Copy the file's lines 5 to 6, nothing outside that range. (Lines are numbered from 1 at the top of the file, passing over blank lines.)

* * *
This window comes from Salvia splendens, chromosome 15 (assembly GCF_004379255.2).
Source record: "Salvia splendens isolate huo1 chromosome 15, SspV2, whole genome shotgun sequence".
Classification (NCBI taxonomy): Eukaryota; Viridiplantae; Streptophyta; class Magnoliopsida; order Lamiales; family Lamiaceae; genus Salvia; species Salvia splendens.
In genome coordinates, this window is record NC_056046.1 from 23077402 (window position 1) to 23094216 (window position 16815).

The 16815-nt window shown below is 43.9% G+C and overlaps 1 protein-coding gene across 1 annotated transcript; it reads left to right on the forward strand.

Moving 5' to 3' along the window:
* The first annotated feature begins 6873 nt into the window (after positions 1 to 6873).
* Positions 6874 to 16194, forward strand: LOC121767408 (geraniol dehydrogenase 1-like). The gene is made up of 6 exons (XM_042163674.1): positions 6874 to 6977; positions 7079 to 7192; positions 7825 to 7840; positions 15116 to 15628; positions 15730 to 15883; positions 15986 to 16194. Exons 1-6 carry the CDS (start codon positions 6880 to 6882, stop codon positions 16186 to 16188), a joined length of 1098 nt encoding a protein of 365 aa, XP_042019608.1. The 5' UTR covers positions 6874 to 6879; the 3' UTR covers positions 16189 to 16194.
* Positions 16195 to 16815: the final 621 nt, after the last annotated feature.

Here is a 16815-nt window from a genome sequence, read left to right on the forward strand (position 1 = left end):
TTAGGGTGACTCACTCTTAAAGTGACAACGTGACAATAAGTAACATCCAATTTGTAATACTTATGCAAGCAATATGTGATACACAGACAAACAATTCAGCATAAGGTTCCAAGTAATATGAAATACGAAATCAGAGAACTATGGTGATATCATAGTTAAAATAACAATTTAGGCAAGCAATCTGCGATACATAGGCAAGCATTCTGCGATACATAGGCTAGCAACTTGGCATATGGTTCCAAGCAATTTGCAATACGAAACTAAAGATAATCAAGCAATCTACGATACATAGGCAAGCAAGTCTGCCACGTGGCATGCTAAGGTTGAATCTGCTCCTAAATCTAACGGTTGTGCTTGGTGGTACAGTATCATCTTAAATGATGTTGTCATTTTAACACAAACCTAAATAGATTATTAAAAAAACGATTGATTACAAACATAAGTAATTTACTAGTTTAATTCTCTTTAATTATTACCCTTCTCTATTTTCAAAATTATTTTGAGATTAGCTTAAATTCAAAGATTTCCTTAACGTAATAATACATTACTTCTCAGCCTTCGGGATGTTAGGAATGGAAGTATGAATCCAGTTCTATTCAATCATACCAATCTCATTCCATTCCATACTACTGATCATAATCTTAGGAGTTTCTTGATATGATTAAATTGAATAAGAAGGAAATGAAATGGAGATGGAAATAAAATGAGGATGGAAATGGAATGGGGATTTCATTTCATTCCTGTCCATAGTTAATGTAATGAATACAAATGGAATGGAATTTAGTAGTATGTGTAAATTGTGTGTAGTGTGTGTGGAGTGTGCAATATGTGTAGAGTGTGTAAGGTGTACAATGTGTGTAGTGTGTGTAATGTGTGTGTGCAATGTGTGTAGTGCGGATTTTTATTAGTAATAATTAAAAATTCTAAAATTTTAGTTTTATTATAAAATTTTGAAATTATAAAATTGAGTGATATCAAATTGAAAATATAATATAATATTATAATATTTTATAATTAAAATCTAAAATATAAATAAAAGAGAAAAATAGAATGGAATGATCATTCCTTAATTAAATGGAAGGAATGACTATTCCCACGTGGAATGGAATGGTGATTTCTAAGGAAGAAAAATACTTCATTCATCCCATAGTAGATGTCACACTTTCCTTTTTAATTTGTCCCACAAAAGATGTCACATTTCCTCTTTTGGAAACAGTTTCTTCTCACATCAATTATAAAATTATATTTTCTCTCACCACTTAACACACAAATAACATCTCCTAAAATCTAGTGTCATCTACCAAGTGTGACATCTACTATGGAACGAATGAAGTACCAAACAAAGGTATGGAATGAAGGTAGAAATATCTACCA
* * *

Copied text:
The 16815-nt window shown below is 43.9% G+C and overlaps 1 protein-coding gene across 1 annotated transcript; it reads left to right on the forward strand.

Moving 5' to 3' along the window: